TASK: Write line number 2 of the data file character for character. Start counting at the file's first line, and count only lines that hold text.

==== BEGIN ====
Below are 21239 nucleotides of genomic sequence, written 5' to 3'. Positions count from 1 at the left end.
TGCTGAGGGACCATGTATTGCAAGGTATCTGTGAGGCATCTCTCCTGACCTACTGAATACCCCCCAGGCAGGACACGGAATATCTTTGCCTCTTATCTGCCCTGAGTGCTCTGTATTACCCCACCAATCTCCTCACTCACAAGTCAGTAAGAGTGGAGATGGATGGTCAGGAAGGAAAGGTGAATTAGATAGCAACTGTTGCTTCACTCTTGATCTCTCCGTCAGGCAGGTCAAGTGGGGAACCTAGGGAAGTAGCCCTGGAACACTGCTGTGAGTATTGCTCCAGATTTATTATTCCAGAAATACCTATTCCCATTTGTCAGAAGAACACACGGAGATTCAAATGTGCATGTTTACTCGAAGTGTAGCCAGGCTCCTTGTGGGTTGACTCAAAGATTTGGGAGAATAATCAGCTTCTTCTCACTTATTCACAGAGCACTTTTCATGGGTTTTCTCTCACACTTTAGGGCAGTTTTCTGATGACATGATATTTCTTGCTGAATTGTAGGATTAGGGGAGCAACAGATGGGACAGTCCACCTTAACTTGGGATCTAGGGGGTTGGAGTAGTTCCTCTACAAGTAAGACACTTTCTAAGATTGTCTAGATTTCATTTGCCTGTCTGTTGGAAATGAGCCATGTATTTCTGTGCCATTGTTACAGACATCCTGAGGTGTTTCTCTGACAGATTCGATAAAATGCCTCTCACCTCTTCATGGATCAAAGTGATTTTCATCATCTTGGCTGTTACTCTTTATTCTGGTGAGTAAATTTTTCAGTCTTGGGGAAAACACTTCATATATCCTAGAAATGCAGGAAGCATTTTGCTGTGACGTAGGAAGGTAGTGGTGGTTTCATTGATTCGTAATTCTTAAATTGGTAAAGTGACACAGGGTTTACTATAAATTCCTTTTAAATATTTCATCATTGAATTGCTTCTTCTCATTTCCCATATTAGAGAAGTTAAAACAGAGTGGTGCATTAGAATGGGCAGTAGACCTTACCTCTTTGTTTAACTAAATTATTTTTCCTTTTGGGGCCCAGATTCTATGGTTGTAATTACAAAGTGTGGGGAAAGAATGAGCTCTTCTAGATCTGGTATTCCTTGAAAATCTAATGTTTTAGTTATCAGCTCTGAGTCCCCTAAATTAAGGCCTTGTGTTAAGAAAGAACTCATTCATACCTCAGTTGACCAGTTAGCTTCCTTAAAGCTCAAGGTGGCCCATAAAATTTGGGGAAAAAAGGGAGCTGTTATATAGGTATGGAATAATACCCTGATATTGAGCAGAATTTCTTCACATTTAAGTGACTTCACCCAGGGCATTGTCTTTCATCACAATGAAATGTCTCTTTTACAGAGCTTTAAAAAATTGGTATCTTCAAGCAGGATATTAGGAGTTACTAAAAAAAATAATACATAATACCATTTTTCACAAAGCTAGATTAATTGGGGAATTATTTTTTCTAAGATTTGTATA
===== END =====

TGCTGAGGGACCATGTATTGCAAGGTATCTGTGAGGCATCTCTCCTGACCTACTGAATACCCCCCAGGCAGGACACGGAATATCTTTGCCTCTTATCTGCCCTGAGTGCTCTGTATTACCCCACCAATCTCCTCACTCACAAGTCAGTAAGAGTGGAGATGGATGGTCAGGAAGGAAAGGTGAATTAGATAGCAACTGTTGCTTCACTCTTGATCTCTCCGTCAGGCAGGTCAAGTGGGGAACCTAGGGAAGTAGCCCTGGAACACTGCTGTGAGTATTGCTCCAGATTTATTATTCCAGAAATACCTATTCCCATTTGTCAGAAGAACACACGGAGATTCAAATGTGCATGTTTACTCGAAGTGTAGCCAGGCTCCTTGTGGGTTGACTCAAAGATTTGGGAGAATAATCAGCTTCTTCTCACTTATTCACAGAGCACTTTTCATGGGTTTTCTCTCACACTTTAGGGCAGTTTTCTGATGACATGATATTTCTTGCTGAATTGTAGGATTAGGGGAGCAACAGATGGGACAGTCCACCTTAACTTGGGATCTAGGGGGTTGGAGTAGTTCCTCTACAAGTAAGACACTTTCTAAGATTGTCTAGATTTCATTTGCCTGTCTGTTGGAAATGAGCCATGTATTTCTGTGCCATTGTTACAGACATCCTGAGGTGTTTCTCTGACAGATTCGATAAAATGCCTCTCACCTCTTCATGGATCAAAGTGATTTTCATCATCTTGGCTGTTACTCTTTATTCTGGTGAGTAAATTTTTCAGTCTTGGGGAAAACACTTCATATATCCTAGAAATGCAGGAAGCATTTTGCTGTGACGTAGGAAGGTAGTGGTGGTTTCATTGATTCGTAATTCTTAAATTGGTAAAGTGACACAGGGTTTACTATAAATTCCTTTTAAATATTTCATCATTGAATTGCTTCTTCTCATTTCCCATATTAGAGAAGTTAAAACAGAGTGGTGCATTAGAATGGGCAGTAGACCTTACCTCTTTGTTTAACTAAATTATTTTTCCTTTTGGGGCCCAGATTCTATGGTTGTAATTACAAAGTGTGGGGAAAGAATGAGCTCTTCTAGATCTGGTATTCCTTGAAAATCTAATGTTTTAGTTATCAGCTCTGAGTCCCCTAAATTAAGGCCTTGTGTTAAGAAAGAACTCATTCATACCTCAGTTGACCAGTTAGCTTCCTTAAAGCTCAAGGTGGCCCATAAAATTTGGGGAAAAAAGGGAGCTGTTATATAGGTATGGAATAATACCCTGATATTGAGCAGAATTTCTTCACATTTAAGTGACTTCACCCAGGGCATTGTCTTTCATCACAATGAAATGTCTCTTTTACAGAGCTTTAAAAAATTGGTATCTTCAAGCAGGATATTAGGAGTTACTAAAAAAAATAATACATAATACCATTTTTCACAAAGCTAGATTAATTGGGGAATTATTTTTTCTAAGATTTGTATA